More and more North American business schools are offering the GRE as an alternative to the GMAT entry test, but prospective students are not interested, it seems.

According to a survey from Kaplan Test Prep, which trains students to sit the two tests, 69 per cent of business schools now give applicants the option of submitting scores from the GRE (Graduate Record Exam) rather than the GMAT (Graduate Management Admissions Test), compared to just 24 per cent in 2009. But almost half the business schools surveyed (46 per cent) said that fewer than 10 per cent of applicants submitted a GRE test score.

Students may be right to be wary of the GRE, says Kaplan. Although more than two-thirds of business schools (69 per cent) say they view scores from both tests equally, 29 per cent say that applicants who submit a score from the business-focused GMAT rather than the more general GRE are at an advantage.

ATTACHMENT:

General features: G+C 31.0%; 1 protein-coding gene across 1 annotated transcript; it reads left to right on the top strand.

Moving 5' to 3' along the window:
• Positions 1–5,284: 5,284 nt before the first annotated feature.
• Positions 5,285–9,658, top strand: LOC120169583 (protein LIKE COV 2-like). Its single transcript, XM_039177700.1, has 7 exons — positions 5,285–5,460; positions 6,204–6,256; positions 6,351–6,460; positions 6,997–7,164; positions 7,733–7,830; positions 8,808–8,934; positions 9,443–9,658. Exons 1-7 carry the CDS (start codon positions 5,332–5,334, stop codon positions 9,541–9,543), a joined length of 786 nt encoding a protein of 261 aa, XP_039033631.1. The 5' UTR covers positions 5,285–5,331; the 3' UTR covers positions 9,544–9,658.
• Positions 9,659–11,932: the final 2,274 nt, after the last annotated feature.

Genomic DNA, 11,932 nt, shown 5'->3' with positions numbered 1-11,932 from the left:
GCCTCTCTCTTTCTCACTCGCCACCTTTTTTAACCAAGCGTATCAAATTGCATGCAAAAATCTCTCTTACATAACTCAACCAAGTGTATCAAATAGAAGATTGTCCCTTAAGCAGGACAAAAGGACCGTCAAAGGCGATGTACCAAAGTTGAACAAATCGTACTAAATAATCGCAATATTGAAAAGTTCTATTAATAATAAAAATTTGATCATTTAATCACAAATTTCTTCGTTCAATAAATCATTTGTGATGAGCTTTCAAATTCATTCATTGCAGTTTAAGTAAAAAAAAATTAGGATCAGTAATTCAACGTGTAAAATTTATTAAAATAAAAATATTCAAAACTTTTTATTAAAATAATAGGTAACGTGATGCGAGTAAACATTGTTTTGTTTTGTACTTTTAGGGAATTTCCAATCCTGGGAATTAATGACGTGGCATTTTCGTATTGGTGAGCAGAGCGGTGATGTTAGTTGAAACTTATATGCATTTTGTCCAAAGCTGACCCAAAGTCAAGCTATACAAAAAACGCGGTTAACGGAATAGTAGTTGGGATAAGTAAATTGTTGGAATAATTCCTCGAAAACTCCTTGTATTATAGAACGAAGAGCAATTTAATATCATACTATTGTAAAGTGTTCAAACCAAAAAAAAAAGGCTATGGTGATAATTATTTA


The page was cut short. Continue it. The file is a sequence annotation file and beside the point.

“As long as business schools signal the slightest advantage in taking the GMAT, it’s hard to see more applicants going the GRE route,” says Andrew Mitchell, director of pre-business programmes at Kaplan. “Our advice to students: take the GMAT if you plan to apply only to business school, but if you’re unsure whether your path will take you to graduate school or business school, consider taking the GRE.”

Admissions officers from 265 North American business school were polled by telephone between August and September 2012 for the survey.

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